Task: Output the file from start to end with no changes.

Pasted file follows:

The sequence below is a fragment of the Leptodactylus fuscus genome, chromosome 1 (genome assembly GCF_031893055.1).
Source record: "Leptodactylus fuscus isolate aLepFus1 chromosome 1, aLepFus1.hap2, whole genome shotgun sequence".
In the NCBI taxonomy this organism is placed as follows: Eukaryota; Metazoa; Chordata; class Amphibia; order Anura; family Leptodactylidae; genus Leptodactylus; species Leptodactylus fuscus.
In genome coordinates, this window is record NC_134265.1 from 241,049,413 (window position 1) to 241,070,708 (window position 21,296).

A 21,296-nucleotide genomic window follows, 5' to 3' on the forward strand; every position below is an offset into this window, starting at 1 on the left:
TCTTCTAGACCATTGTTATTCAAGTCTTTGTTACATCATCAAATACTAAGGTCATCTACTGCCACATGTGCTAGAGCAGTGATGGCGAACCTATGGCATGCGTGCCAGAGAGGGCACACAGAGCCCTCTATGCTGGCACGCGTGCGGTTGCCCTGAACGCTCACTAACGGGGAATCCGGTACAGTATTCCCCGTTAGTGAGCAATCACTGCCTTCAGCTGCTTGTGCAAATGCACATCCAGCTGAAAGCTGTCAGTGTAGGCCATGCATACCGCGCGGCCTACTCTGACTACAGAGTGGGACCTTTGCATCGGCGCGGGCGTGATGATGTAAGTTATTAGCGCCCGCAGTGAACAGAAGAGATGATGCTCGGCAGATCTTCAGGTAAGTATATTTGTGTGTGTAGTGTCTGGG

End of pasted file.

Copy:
The sequence below is a fragment of the Leptodactylus fuscus genome, chromosome 1 (genome assembly GCF_031893055.1).
Source record: "Leptodactylus fuscus isolate aLepFus1 chromosome 1, aLepFus1.hap2, whole genome shotgun sequence".
In the NCBI taxonomy this organism is placed as follows: Eukaryota; Metazoa; Chordata; class Amphibia; order Anura; family Leptodactylidae; genus Leptodactylus; species Leptodactylus fuscus.
In genome coordinates, this window is record NC_134265.1 from 241,049,413 (window position 1) to 241,070,708 (window position 21,296).

A 21,296-nucleotide genomic window follows, 5' to 3' on the forward strand; every position below is an offset into this window, starting at 1 on the left:
TCTTCTAGACCATTGTTATTCAAGTCTTTGTTACATCATCAAATACTAAGGTCATCTACTGCCACATGTGCTAGAGCAGTGATGGCGAACCTATGGCATGCGTGCCAGAGAGGGCACACAGAGCCCTCTATGCTGGCACGCGTGCGGTTGCCCTGAACGCTCACTAACGGGGAATCCGGTACAGTATTCCCCGTTAGTGAGCAATCACTGCCTTCAGCTGCTTGTGCAAATGCACATCCAGCTGAAAGCTGTCAGTGTAGGCCATGCATACCGCGCGGCCTACTCTGACTACAGAGTGGGACCTTTGCATCGGCGCGGGCGTGATGATGTAAGTTATTAGCGCCCGCAGTGAACAGAAGAGATGATGCTCGGCAGATCTTCAGGTAAGTATATTTGTGTGTGTAGTGTCTGGG